Now, of course, in 2009, the trap has been sprung. Although he was in his late forties in 1939, the Miller of Colossus is the companion I would’ve wished for my own fiery baptism in the crucible of Western European culture—sort of. Here, as in the pre-war phantasmagoria, he is a relentless fabulist who advances murderous solipsism to the status of one of the fine arts. But to this he adds other talents, becoming a compulsive expositor and a deranged didact, the alpha and omega of whose teaching is: “The Gods humanized the Greeks.” A decade before the Denver days of Allen Ginsberg and Neal Cassady, when gay poet and car thief, fueled by Benzedrine, sat cross-legged opposite one another to indulge in marathon rap sessions, spinning the word web from which the hairy spider of “the beats” would crawl forth, Henry Miller went in search of his own beatitude. Back in those Parisian days as grey as slops slung against stone steps, he had wished for this breakthrough as he wrote in Tropic of Cancer, “…all my life I had been looking forward to something happening, some intrinsic event that would alter my life.” And so, ground down by typing and poverty and the failure of the world to see his incandescent genius, Miller was drawn towards Greece as a moth might be drawn to a votive statue of a moth god, were it a creature subject to the deceptive bends of self-consciousness.

  For that’s Henry Miller: he may present Colossus as a portrait of the Athenian homme de lettres George Katsimbalis, but his description of magniloquence is surely a self portrait; to read this book is to feel yourself trapped in a confined place—a plane flight, perhaps, or a four-day bus ride—and simultaneously assaulted and enthralled by a brilliant monologist, incapable of leaving anything out. Miller is confident you will be as interested in his bowel movements as you are in the state of his clothes, or the emptiness of his wallet; he mixes then matches the sublime and the ridiculous. He is cocksure: no matter that he is ignorant of Greek history, nor that he has never read “a word” of Homer, his opinions have a validity by virtue of the fact that he is a man—a mensch one might even say.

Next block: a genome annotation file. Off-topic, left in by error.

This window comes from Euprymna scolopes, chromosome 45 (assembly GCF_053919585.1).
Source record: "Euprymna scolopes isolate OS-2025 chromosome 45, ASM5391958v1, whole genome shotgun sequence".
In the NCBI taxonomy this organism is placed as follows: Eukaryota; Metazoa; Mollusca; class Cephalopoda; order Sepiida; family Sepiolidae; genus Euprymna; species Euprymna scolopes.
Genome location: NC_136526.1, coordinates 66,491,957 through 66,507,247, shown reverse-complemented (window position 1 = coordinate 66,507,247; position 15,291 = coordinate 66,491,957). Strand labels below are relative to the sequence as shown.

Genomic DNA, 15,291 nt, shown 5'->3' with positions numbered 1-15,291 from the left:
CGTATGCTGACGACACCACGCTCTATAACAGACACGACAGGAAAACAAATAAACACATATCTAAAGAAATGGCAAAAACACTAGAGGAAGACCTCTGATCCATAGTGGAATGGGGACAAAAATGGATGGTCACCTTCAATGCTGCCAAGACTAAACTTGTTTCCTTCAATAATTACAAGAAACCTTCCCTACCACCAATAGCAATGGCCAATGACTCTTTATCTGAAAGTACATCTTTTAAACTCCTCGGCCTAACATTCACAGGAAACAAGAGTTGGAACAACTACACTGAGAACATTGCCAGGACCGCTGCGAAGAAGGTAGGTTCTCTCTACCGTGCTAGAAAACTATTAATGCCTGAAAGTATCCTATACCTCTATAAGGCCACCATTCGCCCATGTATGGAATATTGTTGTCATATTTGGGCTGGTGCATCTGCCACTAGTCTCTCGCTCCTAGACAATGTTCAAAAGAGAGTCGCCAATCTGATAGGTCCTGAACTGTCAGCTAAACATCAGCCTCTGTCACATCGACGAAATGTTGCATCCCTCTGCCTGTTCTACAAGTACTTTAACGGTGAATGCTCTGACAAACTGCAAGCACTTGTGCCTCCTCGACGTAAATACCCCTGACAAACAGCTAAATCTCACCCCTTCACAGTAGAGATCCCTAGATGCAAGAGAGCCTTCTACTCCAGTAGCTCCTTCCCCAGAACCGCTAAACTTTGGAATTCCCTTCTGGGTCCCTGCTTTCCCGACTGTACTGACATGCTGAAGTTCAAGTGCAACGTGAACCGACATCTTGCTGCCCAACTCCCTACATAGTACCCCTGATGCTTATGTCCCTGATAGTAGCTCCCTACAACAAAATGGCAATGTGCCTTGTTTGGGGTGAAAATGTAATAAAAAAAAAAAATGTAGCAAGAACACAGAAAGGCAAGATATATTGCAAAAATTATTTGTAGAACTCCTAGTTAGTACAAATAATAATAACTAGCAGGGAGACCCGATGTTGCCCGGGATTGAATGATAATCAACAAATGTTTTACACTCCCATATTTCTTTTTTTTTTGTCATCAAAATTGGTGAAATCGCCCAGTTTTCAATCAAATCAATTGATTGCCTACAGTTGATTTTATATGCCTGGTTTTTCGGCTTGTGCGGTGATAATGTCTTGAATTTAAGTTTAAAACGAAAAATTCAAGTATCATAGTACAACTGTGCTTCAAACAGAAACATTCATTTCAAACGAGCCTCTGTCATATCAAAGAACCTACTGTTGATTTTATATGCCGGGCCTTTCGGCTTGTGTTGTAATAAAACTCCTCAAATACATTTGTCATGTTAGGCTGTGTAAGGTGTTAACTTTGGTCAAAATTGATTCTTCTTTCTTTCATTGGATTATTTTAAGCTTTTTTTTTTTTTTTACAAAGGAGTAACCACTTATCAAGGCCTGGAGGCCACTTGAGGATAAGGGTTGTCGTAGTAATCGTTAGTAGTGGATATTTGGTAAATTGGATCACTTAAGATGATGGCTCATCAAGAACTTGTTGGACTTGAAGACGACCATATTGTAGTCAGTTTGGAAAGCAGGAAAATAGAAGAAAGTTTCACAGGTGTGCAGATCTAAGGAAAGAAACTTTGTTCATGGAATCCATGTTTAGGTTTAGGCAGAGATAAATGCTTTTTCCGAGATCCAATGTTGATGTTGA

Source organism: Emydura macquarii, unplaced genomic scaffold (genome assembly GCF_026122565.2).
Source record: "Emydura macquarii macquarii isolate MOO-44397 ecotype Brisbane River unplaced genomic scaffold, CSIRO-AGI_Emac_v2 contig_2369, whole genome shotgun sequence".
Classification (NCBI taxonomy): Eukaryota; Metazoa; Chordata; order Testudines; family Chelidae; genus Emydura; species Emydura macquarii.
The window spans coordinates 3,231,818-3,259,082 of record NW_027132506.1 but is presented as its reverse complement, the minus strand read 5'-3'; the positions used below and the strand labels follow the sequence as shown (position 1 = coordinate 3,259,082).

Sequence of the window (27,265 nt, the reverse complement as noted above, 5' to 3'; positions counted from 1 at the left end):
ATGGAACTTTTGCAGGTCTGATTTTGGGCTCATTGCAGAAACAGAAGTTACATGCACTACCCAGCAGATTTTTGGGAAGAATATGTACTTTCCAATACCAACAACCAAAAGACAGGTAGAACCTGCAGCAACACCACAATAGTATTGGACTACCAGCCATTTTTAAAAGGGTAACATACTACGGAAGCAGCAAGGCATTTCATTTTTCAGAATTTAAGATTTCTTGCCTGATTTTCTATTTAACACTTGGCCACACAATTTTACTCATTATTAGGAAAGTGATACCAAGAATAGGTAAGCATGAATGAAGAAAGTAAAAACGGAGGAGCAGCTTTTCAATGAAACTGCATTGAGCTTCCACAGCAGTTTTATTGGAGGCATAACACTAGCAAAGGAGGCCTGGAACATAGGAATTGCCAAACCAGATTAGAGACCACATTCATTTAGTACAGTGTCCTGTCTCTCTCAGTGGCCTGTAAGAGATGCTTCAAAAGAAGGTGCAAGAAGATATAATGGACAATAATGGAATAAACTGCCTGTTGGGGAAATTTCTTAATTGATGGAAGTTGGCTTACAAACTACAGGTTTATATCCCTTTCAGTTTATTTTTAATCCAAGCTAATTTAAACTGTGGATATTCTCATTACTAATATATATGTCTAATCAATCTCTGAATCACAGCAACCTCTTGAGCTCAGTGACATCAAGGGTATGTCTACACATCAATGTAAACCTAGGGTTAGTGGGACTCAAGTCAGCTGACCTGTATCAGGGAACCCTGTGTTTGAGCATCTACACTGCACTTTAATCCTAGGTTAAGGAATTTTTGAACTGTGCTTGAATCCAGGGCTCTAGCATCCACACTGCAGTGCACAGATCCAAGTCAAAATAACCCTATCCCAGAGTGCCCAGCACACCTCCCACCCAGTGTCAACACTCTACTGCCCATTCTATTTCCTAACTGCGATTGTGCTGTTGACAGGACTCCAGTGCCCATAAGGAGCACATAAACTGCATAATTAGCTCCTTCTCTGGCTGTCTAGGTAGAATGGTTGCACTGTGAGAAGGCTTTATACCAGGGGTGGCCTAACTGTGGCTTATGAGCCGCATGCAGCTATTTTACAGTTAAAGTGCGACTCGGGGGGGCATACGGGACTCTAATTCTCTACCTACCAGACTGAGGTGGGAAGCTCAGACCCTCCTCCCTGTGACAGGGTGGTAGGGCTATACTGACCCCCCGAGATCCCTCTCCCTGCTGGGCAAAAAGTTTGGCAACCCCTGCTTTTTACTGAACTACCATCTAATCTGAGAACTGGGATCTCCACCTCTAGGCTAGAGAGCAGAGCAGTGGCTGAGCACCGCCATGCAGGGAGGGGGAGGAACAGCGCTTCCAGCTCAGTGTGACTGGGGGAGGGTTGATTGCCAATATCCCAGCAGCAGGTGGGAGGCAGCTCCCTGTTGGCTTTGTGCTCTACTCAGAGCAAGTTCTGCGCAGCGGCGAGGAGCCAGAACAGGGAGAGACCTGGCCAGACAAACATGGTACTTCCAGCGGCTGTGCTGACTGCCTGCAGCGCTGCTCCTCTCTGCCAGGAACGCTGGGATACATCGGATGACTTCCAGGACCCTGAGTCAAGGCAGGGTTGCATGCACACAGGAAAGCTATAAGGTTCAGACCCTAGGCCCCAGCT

Reading Colossus, I was insistently reminded of Julian Jaynes’s masterfully wacky The Origin of Consciousness in the Breakdown of the Bicameral Mind. Jaynes theorized that the Homeric Greeks who composed the earliest verses of the Iliad were functioning schizoids, not yet possessed of a unitary mind, so that when their right lobe spake unto their left, they experienced this as the voices of the gods. By the time the Odyssey was being declaimed, the first inklings of the thinking “I” were glimmering, and so the corpus callosum fused the brain, while the gods disappeared in a puff of evolutionary psychology. Miller remains rived: his ego cloven in two by Elysian ecstasy and corybantic abandon. Left lobe Miller closely observes the crazy antics of right lobe Miller—then writes it all down, convinced of its

  The declarative essentialism you would expect such a throw-back to produce is everywhere in Colossus: “Every single thing that exists, whether made by God or man, whether fortuitous or planned, stands out like a nut in an aureole of light, of time and of space.” Miller is the tourist in a drip-dry hat that thrusts his camera into your hand and demands you take his picture while he poses with quiddity. There’s an odd selflessness about such self-absorption—and we are carried forward by the great discovery, that just as history repeats itself—for without, presumably, having read a word of any of them, Miller is a disciple of Spengler and Vico—so the successive revolutions of his frenzied sub-clauses, ranking up until they form sentences fifty, a hundred, two hundred words long—become an incantation, an om mani padme hum. “Imagine what it would be like to find two businessmen and a stenographer on Easter Island! Imagine how a typewriter would sound in that Oceanic silence!”

  Sad to relate, I have found two businessmen and a stenographer on Easter Island—or, at any rate, their third-millennial equivalents.

  Miller, scuttling along the Mediterranean littoral under the scudding cloud of the coming world war, sees the landscape about him lit up by divine light then plunged into the darkness of the American century. For him, there is no phenotype that cannot be stereotyped: “The French…know neither how to give nor to ask for favors…It’s the wall again. A Greek has no walls around him; he gives and takes without stint.” Whereas: “The Englishman in Greece is a farce and an eyesore: he isn’t worth the dirt between a poor Greek’s toes.” And again: ‘For centuries the Greeks have had the cruelest enemy a people could have—the Turks.”